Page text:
If a major river has equally large channels that are divided by islands, you can include all the channels as components of the same river.

Drawn in accordance with General rules for drawing linear items.

If a river runs through a lake or water basin, you should still draw a line to represent the stream:

Don't draw rivers that are completely or largely enclosed within pipes:

If a river is only enclosed in a pipe where it runs under a road, don't cut off your river drawing in that spot.

At the confluence of one rivers with another (as well as areas where one river divides into several forks), connect the streams so that they form one uninterrupted river network. Polygonal items

Polygonal items — reservoirs (sections of open water: seas, gulfs, harbors, straits, lakes, water storage basins, ponds, defined water areas), glaciers, swamps, open pools.

For rules on adding attributes to polygonal items, see section Type.

Draw these as composite polygonal items (see section 2.7.4. Composite polygonal items.

Drawn in accordance with 2.7.1. General rules for drawing polygonal items.

You can determine where the borders of straits and bays (harbours) are based on the shore line and hypothetical straight line connecting the extreme points of the coast where the strait (bay) starts:

Draw map items of this type only if you can draw their outline based on the satellite image. If the definition on the satellite image doesn't allow you to make out the outline of the reservoir, then you shouldn't draw it.

You can use polygons to duplicate rivers and channels that were drawn using lines (with the exception of rivers and streams that are drying up) if the satellite image is detailed enough to allow you to do so.

When duplicating a river or channel with a polygon, assign Reservoir attributes to it and try to draw it so that one map item covers the entire river stream from the source to the mouth:

If it's not possible to draw the river in its entirety (because it extends for a long distance, for example) then enter the polygon as a compilation of several smaller ones. You should then combine these polygons into a single unified one.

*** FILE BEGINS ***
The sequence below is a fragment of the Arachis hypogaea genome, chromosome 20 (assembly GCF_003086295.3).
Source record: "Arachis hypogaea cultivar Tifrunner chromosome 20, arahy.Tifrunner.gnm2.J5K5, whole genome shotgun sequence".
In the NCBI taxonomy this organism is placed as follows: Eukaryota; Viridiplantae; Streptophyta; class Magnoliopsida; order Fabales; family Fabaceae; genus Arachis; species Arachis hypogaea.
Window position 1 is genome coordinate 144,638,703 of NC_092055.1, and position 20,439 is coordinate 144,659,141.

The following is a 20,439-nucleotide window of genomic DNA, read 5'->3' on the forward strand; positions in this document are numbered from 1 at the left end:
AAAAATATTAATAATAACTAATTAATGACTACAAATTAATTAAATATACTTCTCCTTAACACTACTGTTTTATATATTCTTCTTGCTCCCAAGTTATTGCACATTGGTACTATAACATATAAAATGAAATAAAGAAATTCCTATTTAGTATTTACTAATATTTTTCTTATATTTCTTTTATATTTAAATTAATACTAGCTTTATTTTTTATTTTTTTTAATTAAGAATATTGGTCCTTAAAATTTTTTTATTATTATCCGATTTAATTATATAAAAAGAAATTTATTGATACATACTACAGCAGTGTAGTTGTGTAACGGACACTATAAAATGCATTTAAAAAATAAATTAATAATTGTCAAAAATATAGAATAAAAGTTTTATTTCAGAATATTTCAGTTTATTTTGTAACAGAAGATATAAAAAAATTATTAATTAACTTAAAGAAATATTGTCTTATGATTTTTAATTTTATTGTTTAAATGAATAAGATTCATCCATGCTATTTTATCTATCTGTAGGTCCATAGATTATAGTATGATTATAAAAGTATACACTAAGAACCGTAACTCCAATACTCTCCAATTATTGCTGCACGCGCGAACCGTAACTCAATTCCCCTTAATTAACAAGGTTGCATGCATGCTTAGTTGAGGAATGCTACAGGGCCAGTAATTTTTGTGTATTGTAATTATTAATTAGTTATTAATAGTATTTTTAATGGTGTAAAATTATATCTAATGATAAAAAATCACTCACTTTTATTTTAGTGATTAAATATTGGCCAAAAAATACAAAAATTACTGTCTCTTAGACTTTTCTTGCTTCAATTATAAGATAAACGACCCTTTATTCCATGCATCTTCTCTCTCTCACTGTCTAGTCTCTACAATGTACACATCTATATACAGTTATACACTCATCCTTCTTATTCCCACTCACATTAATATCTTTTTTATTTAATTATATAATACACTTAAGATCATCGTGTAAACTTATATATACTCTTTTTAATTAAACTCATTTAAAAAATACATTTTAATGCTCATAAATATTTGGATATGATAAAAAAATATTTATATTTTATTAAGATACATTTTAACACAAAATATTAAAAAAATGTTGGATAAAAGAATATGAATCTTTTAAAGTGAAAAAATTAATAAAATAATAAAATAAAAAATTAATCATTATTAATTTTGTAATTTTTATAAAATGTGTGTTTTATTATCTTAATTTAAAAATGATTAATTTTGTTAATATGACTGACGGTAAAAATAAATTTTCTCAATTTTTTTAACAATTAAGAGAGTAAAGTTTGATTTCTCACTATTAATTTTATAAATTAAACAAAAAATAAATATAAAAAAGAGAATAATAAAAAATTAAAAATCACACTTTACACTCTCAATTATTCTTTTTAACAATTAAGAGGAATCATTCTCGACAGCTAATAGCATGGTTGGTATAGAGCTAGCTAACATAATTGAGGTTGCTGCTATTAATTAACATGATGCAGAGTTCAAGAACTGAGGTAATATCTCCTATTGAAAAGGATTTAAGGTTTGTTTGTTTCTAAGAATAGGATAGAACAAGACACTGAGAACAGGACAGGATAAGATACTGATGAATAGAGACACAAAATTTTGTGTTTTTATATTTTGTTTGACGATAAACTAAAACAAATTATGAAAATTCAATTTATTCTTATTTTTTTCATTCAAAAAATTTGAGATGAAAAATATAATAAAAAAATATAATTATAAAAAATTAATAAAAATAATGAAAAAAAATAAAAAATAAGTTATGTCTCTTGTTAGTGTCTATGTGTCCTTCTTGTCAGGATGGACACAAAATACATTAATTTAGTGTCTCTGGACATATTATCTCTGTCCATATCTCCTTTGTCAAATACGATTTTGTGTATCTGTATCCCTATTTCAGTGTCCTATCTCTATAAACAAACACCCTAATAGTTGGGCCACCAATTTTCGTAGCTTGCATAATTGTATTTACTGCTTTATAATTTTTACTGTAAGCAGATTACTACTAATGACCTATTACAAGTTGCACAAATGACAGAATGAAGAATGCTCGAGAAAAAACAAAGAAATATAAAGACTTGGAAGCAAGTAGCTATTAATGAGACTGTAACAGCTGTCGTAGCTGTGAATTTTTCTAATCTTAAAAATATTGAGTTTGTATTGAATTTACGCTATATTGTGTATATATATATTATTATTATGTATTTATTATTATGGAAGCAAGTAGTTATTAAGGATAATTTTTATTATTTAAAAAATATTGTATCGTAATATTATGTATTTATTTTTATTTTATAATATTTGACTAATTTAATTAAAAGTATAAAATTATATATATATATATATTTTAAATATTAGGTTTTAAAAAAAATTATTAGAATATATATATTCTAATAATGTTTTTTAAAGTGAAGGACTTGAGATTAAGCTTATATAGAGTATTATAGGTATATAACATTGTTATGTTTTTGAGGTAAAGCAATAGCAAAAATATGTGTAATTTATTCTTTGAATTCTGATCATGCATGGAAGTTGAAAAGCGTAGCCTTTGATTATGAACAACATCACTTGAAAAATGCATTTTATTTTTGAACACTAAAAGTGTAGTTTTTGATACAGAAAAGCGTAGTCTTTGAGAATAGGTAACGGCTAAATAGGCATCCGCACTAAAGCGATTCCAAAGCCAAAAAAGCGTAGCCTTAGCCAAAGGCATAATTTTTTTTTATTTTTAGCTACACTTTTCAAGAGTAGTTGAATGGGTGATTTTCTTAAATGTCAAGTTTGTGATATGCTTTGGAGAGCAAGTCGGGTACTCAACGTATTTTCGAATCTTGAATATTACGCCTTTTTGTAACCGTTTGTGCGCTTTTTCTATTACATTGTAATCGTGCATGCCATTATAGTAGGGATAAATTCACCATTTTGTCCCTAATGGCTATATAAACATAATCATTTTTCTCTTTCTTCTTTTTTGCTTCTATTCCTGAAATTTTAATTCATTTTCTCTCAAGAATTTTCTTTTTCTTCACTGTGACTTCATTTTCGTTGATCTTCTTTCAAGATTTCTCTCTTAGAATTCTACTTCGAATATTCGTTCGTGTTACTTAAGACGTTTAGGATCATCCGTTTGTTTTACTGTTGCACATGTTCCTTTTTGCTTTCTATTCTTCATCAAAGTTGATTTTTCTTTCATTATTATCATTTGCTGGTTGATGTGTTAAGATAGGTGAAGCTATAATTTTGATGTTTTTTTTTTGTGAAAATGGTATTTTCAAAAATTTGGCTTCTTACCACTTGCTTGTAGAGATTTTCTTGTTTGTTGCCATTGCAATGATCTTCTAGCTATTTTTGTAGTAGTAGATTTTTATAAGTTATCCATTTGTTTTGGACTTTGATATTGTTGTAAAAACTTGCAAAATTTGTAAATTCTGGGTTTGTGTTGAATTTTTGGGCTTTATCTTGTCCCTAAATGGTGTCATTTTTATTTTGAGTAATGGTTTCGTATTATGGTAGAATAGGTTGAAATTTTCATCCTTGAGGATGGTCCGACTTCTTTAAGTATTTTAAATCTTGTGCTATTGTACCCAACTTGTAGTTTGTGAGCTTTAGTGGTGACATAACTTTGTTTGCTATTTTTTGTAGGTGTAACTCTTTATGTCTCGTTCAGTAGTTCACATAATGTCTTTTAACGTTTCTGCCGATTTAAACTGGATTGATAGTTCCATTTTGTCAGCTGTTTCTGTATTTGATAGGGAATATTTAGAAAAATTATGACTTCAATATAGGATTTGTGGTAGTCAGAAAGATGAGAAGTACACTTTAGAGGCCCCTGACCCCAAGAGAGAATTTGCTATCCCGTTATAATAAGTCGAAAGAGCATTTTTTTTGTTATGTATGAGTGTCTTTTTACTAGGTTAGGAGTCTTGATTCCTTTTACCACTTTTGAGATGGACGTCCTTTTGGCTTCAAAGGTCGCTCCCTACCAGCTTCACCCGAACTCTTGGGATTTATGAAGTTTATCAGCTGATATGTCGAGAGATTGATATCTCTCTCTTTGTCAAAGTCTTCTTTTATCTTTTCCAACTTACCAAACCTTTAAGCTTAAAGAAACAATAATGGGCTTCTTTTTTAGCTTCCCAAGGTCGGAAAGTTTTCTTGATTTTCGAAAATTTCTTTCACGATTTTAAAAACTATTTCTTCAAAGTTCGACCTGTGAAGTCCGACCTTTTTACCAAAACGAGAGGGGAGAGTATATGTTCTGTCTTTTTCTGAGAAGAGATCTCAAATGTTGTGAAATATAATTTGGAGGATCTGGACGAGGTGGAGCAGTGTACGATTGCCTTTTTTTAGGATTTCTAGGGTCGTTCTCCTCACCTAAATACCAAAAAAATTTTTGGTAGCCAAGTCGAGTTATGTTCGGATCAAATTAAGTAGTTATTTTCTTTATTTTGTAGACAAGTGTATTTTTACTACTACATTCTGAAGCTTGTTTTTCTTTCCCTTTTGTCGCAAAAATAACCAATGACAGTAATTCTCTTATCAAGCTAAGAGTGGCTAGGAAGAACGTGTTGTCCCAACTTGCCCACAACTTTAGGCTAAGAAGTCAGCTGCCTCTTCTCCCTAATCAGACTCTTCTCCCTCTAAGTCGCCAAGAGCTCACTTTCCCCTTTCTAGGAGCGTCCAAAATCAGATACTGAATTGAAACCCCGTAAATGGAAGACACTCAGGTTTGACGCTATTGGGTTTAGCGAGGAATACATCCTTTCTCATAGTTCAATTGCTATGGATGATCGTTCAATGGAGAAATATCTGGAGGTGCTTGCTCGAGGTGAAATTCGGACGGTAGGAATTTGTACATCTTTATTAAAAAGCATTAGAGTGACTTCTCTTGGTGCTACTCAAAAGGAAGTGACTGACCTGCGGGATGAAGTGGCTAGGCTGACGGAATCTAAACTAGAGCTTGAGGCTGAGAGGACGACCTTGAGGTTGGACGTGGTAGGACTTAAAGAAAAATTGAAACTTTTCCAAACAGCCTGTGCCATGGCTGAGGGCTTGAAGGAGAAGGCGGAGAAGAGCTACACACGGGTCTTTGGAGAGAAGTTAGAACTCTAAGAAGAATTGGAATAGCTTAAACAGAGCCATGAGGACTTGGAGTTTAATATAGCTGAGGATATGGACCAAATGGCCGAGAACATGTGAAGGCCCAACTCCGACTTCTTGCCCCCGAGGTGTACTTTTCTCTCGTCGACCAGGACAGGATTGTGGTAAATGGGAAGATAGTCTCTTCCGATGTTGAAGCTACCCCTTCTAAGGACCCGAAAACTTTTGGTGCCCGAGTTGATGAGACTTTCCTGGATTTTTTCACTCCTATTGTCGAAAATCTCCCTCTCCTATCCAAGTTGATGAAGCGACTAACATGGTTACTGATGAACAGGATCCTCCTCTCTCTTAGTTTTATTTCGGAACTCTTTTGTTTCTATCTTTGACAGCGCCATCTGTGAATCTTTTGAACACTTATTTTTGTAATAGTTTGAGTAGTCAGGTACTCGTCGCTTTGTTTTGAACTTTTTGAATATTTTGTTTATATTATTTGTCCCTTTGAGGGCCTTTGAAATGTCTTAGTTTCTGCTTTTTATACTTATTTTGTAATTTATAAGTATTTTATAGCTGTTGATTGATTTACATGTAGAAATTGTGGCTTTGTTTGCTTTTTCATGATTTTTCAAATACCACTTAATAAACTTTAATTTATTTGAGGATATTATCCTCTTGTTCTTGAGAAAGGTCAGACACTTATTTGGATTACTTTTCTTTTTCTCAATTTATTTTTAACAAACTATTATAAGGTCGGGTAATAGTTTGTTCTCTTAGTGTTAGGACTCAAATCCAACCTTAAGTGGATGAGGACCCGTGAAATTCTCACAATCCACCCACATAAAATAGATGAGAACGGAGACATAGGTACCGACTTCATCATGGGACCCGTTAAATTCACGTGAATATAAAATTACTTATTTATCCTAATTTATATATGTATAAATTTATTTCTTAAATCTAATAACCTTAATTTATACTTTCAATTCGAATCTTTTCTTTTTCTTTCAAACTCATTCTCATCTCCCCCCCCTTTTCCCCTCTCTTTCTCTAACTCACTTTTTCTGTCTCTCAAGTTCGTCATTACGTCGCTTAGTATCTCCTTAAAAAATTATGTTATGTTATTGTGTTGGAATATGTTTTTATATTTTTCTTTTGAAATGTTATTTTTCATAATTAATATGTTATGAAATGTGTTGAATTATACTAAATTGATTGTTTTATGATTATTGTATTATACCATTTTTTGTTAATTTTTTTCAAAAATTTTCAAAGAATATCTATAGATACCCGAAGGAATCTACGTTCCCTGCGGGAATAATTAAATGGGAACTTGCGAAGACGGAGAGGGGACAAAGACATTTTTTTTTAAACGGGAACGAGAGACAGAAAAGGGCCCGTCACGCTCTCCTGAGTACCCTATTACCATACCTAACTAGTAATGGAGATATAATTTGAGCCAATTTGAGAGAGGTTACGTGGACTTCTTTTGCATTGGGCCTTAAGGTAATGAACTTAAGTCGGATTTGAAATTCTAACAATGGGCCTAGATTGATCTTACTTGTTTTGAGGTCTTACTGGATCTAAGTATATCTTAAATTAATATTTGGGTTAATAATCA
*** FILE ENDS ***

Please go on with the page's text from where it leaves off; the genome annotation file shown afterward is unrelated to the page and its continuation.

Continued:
Include parts of a reservoir that are located under bridges.

When drawing internal polygons, follow2.7.2. Rules for using internal polygons.

When drawing the sections of polygonal hydrographic items that border vegetation items, follow these rules:

If the item's polygon is completely contained by the polygon of a different category of item (such as if a lake or pond is located within a forest), then draw one polygon for the item located within the other item (in this case, the lake or pond). Don't draw internal polygons for large map items (such as lakes within woodlands). Take this same approach when drawing river polygons that intersect woodlands or other items:

If the item polygon partially overlaps with the polygon of an item from a different category (for example, if woodlands encroach on part of the course of a river), then draw the borders of both items and make sure that there are no gaps between the borders. Small overlaps between polygons are allowed, however:

Correct (borders merge):

A) border of reservoir

B) woodlands border

On the resulting map, the map item borders will be merged:

Acceptable: small overlapping areas of polygonal items.

Unacceptable: gaps between bordering items.


For information on drawing overlapping border sections of complex polygons, see section Composite polygonal items: creation techniques.

When drawing sections of polygonal hydrographic items that are bordered by islands or archipelagos, draw the borders of these items along the island coastline (without intersecting it). For example, if the islands are located at the junction of the sea and the ocean:
The contour of a water feature should not include the contour of a island.
For example:

You should not add new external polygons to un-named hydrography items: drawing such polygons usually leads to mapping errors.